Another Day At The Races

by Ed Meyer

posted on July 26, 2009 in General Discussion | No Comments >>

Today started with a bright summer morning. Clouds quickly appeared, and rain was on the way. You could feel winds blowing, and today they were special winds of change.

Early this morning, a group of loved ones had been working with me for a get together. I made sure we had a program to commemorate the event, and announcements would be made by our track announcer detailing the folks of the group.

Many people came from near and far.  I met a couple from Ireland who were in their eighties. It was their first time at the track, and they commented on how beautiful it was. I was just hoping the rain would hold off just a little bit longer.

The pastor came in and we began. Today we talked about the life and the loves of Mike Currigan. He was eighty-three when God called him home. He loved coming to the races, and his final wish was to have his ashes scattered in the winner’s circle. He was among friends, and goes out a winner. It was at this time the clouds opened up, and it looked like the sky was crying. Good luck, Mr. Currigan……

Later in the day, an old friend of mine brought his new baby and wife to the track. It would be young Quinton’s first time at the races. He slept in grandma’s arms, and had the look of an angel. He was attending the races, but wasn’t going to be wagering today. He was with his father, and I would bet that he will be making many treks to the track over the years. I just hope I am lucky enough to see him grow to be a strong, young man. Today we were all winners, just sharing the day with Quinton…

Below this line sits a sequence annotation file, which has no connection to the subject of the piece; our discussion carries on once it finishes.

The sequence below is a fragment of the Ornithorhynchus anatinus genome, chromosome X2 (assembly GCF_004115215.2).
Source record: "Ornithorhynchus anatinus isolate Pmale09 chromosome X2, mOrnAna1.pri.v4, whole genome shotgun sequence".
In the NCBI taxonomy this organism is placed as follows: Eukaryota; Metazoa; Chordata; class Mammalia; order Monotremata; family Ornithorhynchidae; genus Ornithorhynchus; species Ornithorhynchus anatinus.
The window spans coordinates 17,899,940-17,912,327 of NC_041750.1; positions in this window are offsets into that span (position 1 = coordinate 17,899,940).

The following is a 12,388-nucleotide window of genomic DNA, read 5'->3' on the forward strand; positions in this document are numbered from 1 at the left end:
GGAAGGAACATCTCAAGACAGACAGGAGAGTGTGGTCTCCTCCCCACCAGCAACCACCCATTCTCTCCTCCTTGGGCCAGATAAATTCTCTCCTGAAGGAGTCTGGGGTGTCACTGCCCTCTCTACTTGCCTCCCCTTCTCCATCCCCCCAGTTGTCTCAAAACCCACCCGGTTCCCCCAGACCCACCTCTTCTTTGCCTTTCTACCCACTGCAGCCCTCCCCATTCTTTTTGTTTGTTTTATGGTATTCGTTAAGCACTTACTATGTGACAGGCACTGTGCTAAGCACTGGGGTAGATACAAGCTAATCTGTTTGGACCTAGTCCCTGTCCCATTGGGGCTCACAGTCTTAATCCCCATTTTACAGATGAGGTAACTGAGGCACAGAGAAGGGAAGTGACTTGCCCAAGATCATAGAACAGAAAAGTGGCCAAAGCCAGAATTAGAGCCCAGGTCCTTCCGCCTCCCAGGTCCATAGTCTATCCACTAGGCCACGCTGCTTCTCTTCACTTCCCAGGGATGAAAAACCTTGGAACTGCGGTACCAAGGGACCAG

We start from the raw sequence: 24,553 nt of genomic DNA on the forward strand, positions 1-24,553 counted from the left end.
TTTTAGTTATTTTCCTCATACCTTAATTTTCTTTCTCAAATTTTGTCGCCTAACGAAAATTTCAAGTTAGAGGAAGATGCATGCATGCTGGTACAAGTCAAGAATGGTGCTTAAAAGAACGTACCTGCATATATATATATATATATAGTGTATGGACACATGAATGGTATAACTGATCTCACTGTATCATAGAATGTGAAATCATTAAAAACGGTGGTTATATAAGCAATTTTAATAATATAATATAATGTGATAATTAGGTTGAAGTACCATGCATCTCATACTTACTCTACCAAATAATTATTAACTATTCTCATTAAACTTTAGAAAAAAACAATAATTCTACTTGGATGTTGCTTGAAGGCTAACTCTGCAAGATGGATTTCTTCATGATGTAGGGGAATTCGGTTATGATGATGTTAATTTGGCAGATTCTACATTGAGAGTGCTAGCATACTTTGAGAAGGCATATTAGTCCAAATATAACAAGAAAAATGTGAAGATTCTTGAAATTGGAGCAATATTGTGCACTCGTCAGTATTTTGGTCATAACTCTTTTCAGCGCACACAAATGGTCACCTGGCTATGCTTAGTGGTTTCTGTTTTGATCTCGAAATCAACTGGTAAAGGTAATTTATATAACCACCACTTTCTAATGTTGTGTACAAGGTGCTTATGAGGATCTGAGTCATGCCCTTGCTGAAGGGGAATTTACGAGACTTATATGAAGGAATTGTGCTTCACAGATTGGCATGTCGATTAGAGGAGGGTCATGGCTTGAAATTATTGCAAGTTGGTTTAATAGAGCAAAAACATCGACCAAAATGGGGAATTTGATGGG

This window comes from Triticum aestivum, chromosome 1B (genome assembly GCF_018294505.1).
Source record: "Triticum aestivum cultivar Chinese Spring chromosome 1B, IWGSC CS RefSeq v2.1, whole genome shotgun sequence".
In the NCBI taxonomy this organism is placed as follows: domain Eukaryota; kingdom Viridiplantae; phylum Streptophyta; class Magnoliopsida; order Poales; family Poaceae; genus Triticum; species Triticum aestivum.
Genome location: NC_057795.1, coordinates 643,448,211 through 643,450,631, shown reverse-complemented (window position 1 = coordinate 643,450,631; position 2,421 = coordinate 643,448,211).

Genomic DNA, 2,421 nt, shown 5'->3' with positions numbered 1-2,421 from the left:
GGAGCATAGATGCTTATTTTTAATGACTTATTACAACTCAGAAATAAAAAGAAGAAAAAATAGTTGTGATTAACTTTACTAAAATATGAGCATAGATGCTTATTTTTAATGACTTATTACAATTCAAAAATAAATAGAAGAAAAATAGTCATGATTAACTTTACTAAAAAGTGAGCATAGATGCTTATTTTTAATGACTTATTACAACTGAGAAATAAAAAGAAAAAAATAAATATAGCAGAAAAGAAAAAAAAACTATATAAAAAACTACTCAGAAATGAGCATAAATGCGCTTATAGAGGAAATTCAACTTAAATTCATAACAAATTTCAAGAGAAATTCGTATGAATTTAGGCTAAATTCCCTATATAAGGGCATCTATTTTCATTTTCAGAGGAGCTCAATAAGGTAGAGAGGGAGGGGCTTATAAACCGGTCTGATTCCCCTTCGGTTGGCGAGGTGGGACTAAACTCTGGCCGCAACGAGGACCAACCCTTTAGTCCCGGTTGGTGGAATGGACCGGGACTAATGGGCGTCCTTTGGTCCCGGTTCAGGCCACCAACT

The thoughts I drove home with were different than usual. Sometimes I replay races in my head, and think about how I could have done things differently or relish the winning day.

This drive would focus on the end of life, and the beginning. One went out just the way he wanted; surrounded by friends, and going to the place he chased for years: the winner’s circle.

Another showed me the beginning of the race. How precious life is, and how we should enjoy every moment along the way. We all come into the world not knowing our fate, and how long we will stick around. Just like racing, the uncertainty of the outcome made the trip all that more exciting.  At the end of the day, I smiled on the way home.  I’ll chalk this one up as a winner.

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